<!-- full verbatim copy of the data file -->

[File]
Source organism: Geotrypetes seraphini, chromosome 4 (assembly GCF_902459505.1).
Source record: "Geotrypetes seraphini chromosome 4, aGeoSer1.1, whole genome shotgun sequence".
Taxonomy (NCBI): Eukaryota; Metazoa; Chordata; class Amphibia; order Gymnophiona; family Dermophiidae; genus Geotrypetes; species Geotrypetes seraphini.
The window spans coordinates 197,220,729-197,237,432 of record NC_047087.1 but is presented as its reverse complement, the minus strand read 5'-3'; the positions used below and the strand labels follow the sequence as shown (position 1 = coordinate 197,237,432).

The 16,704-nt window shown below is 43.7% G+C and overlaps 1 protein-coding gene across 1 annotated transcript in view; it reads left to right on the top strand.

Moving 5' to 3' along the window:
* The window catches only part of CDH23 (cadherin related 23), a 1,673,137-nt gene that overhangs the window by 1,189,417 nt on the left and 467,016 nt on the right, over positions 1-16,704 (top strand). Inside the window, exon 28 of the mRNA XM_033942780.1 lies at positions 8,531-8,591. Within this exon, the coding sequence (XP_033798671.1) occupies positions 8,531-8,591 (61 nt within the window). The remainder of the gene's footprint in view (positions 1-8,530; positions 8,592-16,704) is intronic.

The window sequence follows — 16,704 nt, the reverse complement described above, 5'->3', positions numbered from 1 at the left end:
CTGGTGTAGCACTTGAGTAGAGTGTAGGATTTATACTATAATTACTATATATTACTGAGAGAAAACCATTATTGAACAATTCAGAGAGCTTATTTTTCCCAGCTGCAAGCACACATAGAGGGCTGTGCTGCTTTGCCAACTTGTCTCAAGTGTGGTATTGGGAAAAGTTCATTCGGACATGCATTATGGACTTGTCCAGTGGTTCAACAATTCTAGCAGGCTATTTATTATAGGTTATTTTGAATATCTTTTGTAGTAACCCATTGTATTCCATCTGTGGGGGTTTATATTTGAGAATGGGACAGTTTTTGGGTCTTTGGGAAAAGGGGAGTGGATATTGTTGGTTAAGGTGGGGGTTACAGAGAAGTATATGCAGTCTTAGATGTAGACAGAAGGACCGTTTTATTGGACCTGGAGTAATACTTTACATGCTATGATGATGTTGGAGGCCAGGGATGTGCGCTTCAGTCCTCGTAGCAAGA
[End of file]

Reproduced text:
Source organism: Geotrypetes seraphini, chromosome 4 (assembly GCF_902459505.1).
Source record: "Geotrypetes seraphini chromosome 4, aGeoSer1.1, whole genome shotgun sequence".
Taxonomy (NCBI): Eukaryota; Metazoa; Chordata; class Amphibia; order Gymnophiona; family Dermophiidae; genus Geotrypetes; species Geotrypetes seraphini.
The window spans coordinates 197,220,729-197,237,432 of record NC_047087.1 but is presented as its reverse complement, the minus strand read 5'-3'; the positions used below and the strand labels follow the sequence as shown (position 1 = coordinate 197,237,432).

The 16,704-nt window shown below is 43.7% G+C and overlaps 1 protein-coding gene across 1 annotated transcript in view; it reads left to right on the top strand.

Moving 5' to 3' along the window:
* The window catches only part of CDH23 (cadherin related 23), a 1,673,137-nt gene that overhangs the window by 1,189,417 nt on the left and 467,016 nt on the right, over positions 1-16,704 (top strand). Inside the window, exon 28 of the mRNA XM_033942780.1 lies at positions 8,531-8,591. Within this exon, the coding sequence (XP_033798671.1) occupies positions 8,531-8,591 (61 nt within the window). The remainder of the gene's footprint in view (positions 1-8,530; positions 8,592-16,704) is intronic.

The window sequence follows — 16,704 nt, the reverse complement described above, 5'->3', positions numbered from 1 at the left end:
CTGGTGTAGCACTTGAGTAGAGTGTAGGATTTATACTATAATTACTATATATTACTGAGAGAAAACCATTATTGAACAATTCAGAGAGCTTATTTTTCCCAGCTGCAAGCACACATAGAGGGCTGTGCTGCTTTGCCAACTTGTCTCAAGTGTGGTATTGGGAAAAGTTCATTCGGACATGCATTATGGACTTGTCCAGTGGTTCAACAATTCTAGCAGGCTATTTATTATAGGTTATTTTGAATATCTTTTGTAGTAACCCATTGTATTCCATCTGTGGGGGTTTATATTTGAGAATGGGACAGTTTTTGGGTCTTTGGGAAAAGGGGAGTGGATATTGTTGGTTAAGGTGGGGGTTACAGAGAAGTATATGCAGTCTTAGATGTAGACAGAAGGACCGTTTTATTGGACCTGGAGTAATACTTTACATGCTATGATGATGTTGGAGGCCAGGGATGTGCGCTTCAGTCCTCGTAGCAAGA